Why Not Paper + Electrons

Posted by: Stephen Wildstrom on November 19, 2007

Reader doog has an interesting comment on my colleague Rob Hof’s post on Amazon.com’s Kindle e-book reader: “Wake me up when the hardware costs no more than the price of, say, an iPod Shuffle, I can get titles at a nominal cost, and I can somehow get e-copies of titles I already own on paper at a very nominal cost.” (You can read my review of Kindle here.)

A price drop to the iPod Shuffle level isn’t in the near-term outlook, though getting into the 8 GB Nano range might be if volume can drive the cost down. And paper and printing represent a surprisingly small part of the cost of a book, though inventory and returns are significant cost factors that e-books don’t incur. But it’s the idea of buy a paper book, get an e-book that caught my attention.

Here’s how it might work. When you buy a book from Amazon, you can get the e-book version for maybe a buck or two extra. Since the Kindle is tied to a specific Amazon account a Kindle owner’s purchase of a paper version could automatically generate a credit for the download. Implementing this would require negotiating additional rights with publishers and perhaps authors, which is why the electronic copy can’t be free. But it probably could be quite inexpensive.

Reader Comments

Mike Reardon

November 20, 2007 7:42 PM

From iPod marketing history: for Duke University, Princeton and Stanford, the perfect gift to give their incoming freshmen class this years is a Kindle. Pre-loaded with class schedules maps to parking areas and with required subject reading marked on their Amazon account pages.

Steve Wildstrom

November 21, 2007 8:12 AM

@Mike Reardon--That is a very interesting use. I think much of the commentary on Kindle shows a stunning lack of imagination. It fails to recognize that the hardware is just a platform for delivering a very interestign set of services that Amazon, it partners, and customers are developing.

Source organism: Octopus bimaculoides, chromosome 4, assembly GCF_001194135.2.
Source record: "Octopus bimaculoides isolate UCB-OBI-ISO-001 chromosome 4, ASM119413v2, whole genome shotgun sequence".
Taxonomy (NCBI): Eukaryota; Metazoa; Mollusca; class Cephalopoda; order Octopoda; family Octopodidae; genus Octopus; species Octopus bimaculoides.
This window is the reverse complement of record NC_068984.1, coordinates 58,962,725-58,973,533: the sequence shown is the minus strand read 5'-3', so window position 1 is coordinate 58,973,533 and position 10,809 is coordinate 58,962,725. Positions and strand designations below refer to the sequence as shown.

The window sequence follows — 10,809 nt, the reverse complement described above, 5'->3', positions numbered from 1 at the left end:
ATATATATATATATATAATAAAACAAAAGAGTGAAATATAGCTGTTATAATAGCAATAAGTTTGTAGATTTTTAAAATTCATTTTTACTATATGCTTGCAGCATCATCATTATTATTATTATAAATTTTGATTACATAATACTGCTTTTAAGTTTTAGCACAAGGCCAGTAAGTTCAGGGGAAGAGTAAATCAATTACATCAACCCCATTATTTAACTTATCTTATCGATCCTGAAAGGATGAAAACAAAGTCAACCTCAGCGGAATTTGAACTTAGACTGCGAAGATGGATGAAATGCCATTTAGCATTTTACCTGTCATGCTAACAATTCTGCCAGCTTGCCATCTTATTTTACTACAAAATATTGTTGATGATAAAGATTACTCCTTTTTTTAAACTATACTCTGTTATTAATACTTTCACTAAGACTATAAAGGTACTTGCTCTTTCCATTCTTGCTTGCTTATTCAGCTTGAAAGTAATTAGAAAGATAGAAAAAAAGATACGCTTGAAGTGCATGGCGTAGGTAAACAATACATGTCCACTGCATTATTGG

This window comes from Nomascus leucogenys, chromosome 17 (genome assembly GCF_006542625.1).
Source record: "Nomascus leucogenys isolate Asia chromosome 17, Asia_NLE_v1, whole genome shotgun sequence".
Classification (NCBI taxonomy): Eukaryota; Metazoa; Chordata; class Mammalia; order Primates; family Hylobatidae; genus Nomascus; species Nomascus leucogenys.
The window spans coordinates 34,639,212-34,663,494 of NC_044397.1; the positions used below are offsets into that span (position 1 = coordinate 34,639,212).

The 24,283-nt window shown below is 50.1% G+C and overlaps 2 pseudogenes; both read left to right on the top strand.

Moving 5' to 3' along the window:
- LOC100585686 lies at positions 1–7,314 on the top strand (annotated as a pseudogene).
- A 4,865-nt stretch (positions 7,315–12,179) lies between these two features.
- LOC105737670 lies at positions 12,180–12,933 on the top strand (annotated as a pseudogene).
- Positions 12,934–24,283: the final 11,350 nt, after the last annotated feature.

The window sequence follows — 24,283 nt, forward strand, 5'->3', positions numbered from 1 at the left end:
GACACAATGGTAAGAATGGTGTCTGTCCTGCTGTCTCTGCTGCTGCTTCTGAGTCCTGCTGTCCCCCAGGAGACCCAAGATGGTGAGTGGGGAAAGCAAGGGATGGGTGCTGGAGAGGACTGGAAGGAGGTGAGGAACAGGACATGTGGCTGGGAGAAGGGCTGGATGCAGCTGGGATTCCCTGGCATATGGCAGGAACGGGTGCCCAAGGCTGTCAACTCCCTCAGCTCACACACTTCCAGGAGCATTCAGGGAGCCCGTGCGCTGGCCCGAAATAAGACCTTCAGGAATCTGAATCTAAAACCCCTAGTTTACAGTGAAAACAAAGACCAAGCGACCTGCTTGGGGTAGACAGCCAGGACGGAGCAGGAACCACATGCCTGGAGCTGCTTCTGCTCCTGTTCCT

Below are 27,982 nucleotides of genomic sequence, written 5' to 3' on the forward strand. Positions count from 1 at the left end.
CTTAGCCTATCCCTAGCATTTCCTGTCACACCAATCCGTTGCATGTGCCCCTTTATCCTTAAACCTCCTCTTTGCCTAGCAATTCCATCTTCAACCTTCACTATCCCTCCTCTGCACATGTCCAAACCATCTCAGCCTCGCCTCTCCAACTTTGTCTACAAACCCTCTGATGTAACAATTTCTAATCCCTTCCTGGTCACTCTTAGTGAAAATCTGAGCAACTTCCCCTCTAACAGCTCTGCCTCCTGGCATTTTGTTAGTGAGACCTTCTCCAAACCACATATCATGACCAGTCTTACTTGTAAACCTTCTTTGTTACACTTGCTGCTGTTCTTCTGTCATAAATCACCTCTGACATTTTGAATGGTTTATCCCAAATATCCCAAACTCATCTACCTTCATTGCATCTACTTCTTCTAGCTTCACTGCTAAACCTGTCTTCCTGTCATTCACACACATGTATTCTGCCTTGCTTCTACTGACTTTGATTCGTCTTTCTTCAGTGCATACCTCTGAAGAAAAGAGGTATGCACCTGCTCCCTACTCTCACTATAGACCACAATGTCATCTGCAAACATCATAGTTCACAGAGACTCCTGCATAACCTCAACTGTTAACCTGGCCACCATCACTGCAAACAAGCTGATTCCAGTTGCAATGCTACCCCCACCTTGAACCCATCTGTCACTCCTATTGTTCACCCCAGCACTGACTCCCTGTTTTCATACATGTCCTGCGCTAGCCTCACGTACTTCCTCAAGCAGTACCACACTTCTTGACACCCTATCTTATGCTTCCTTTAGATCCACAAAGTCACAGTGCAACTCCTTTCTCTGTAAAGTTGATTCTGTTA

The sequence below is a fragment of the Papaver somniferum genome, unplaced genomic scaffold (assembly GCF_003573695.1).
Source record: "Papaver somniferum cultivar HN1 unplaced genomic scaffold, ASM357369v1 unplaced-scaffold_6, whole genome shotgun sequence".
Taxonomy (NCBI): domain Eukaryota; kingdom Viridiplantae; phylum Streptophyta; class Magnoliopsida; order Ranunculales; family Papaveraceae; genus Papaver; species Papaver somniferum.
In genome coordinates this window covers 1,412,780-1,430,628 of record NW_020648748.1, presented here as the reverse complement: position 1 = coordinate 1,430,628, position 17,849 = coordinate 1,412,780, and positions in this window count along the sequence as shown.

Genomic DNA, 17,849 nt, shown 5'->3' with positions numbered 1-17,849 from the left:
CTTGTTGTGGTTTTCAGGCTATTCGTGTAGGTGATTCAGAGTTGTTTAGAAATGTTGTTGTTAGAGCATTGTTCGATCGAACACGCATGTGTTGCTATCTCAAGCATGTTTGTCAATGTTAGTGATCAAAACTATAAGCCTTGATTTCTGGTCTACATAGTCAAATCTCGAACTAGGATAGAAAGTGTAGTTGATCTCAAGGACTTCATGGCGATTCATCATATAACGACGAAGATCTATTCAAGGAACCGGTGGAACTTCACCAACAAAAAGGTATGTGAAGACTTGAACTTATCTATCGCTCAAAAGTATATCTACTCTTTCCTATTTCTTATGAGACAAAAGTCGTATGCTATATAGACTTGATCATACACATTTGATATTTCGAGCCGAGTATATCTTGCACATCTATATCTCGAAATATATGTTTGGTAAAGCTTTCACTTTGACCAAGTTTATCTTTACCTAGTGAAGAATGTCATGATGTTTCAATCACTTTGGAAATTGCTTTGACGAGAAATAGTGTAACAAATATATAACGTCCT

Brandon W

November 21, 2007 9:59 AM

Steve,
I would say that's a "stunning" level of faith that people *want* services shoved at them while they try to read a book. Particularly after dropping $400 to read a book they could have bought for $7. Books, for the most part, are not like music and don't play to the iPod model. I don't read books 50 times over. I don't need to carry 100 books around with me. If I'm reading a book, I just need the one book, and I'll likely never read it again when I'm done.

When an eBook reader costs $50 there will be some viable niche markets for it. Until then, it's a waste of money and a product no one's asking for. It will never be a mass market product.

Toshman

December 2, 2007 7:32 PM

The Kindle has some very interesting advantages over conventional printed books. For education -- college students in particular -- you could carry around with you all the books you would ever think you need. Another thing, remember the first time you committed to highlighting a text book that was so expensive and beautiful you hated to mark it up. With the Kindle that isn't a problem. You could buy a hardcopy for your home library and a e-version which you can mark up with the Kindle (does it let you do that? it should).

Another interesting idea with the Kindle -- very helpful to anyone studying anything -- is the ability to highlight sections of a book and link them to other sections highlighted in other books on the Kindle. This way you can link "ideas" and facts together. These "linked lists" could really help you study for tests or just general knowledge.

Reading a Kindle in bed is nice because you don't have to hold the book with two hands to keep the book open. You can set it up against your kneess and just read....

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Bloomberg Businessweek writers Peter Burrows, Cliff Edwards, Olga Kharif, Aaron Ricadela, and Douglas MacMillan, dig behind the headlines to analyze what’s really happening throughout the world of technology. Tech Beat covers everything from tech bellwethers like Apple, Google, and Intel and emerging new leaders such as Facebook to new technologies, trends, and controversies.

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